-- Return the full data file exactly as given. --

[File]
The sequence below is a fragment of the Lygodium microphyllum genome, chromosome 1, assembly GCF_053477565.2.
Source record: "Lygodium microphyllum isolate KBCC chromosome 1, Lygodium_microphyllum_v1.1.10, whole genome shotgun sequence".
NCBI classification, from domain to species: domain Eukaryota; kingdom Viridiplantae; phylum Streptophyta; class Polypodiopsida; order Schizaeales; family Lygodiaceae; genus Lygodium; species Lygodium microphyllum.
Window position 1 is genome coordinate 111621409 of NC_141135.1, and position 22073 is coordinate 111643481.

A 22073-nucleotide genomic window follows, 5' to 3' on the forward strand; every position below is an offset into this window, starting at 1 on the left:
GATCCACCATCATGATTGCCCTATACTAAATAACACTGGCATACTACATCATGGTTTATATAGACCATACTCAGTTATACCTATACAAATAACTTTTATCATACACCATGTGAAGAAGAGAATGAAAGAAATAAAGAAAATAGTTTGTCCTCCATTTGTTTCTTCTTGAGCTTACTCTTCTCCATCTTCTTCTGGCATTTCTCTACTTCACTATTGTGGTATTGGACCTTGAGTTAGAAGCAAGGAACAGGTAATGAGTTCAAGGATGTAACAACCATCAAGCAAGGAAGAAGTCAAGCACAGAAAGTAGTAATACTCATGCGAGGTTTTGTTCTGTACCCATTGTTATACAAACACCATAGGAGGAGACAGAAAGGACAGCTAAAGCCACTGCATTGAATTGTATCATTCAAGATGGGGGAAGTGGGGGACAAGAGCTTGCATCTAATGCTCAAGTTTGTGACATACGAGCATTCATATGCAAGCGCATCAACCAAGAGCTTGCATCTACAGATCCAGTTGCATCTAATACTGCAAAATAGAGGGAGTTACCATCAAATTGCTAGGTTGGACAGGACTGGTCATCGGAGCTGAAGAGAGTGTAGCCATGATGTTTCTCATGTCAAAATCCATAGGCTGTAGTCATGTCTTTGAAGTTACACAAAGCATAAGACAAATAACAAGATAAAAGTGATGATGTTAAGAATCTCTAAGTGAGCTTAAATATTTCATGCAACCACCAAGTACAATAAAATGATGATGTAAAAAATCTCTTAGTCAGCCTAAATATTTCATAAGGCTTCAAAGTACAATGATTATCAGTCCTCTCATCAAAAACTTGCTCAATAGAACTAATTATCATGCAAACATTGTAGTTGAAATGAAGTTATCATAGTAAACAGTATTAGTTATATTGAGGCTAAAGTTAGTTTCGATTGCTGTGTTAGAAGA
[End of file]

The sequence below is a fragment of the Lygodium microphyllum genome, chromosome 1, assembly GCF_053477565.2.
Source record: "Lygodium microphyllum isolate KBCC chromosome 1, Lygodium_microphyllum_v1.1.10, whole genome shotgun sequence".
NCBI classification, from domain to species: domain Eukaryota; kingdom Viridiplantae; phylum Streptophyta; class Polypodiopsida; order Schizaeales; family Lygodiaceae; genus Lygodium; species Lygodium microphyllum.
Window position 1 is genome coordinate 111621409 of NC_141135.1, and position 22073 is coordinate 111643481.

A 22073-nucleotide genomic window follows, 5' to 3' on the forward strand; every position below is an offset into this window, starting at 1 on the left:
GATCCACCATCATGATTGCCCTATACTAAATAACACTGGCATACTACATCATGGTTTATATAGACCATACTCAGTTATACCTATACAAATAACTTTTATCATACACCATGTGAAGAAGAGAATGAAAGAAATAAAGAAAATAGTTTGTCCTCCATTTGTTTCTTCTTGAGCTTACTCTTCTCCATCTTCTTCTGGCATTTCTCTACTTCACTATTGTGGTATTGGACCTTGAGTTAGAAGCAAGGAACAGGTAATGAGTTCAAGGATGTAACAACCATCAAGCAAGGAAGAAGTCAAGCACAGAAAGTAGTAATACTCATGCGAGGTTTTGTTCTGTACCCATTGTTATACAAACACCATAGGAGGAGACAGAAAGGACAGCTAAAGCCACTGCATTGAATTGTATCATTCAAGATGGGGGAAGTGGGGGACAAGAGCTTGCATCTAATGCTCAAGTTTGTGACATACGAGCATTCATATGCAAGCGCATCAACCAAGAGCTTGCATCTACAGATCCAGTTGCATCTAATACTGCAAAATAGAGGGAGTTACCATCAAATTGCTAGGTTGGACAGGACTGGTCATCGGAGCTGAAGAGAGTGTAGCCATGATGTTTCTCATGTCAAAATCCATAGGCTGTAGTCATGTCTTTGAAGTTACACAAAGCATAAGACAAATAACAAGATAAAAGTGATGATGTTAAGAATCTCTAAGTGAGCTTAAATATTTCATGCAACCACCAAGTACAATAAAATGATGATGTAAAAAATCTCTTAGTCAGCCTAAATATTTCATAAGGCTTCAAAGTACAATGATTATCAGTCCTCTCATCAAAAACTTGCTCAATAGAACTAATTATCATGCAAACATTGTAGTTGAAATGAAGTTATCATAGTAAACAGTATTAGTTATATTGAGGCTAAAGTTAGTTTCGATTGCTGTGTTAGAAGA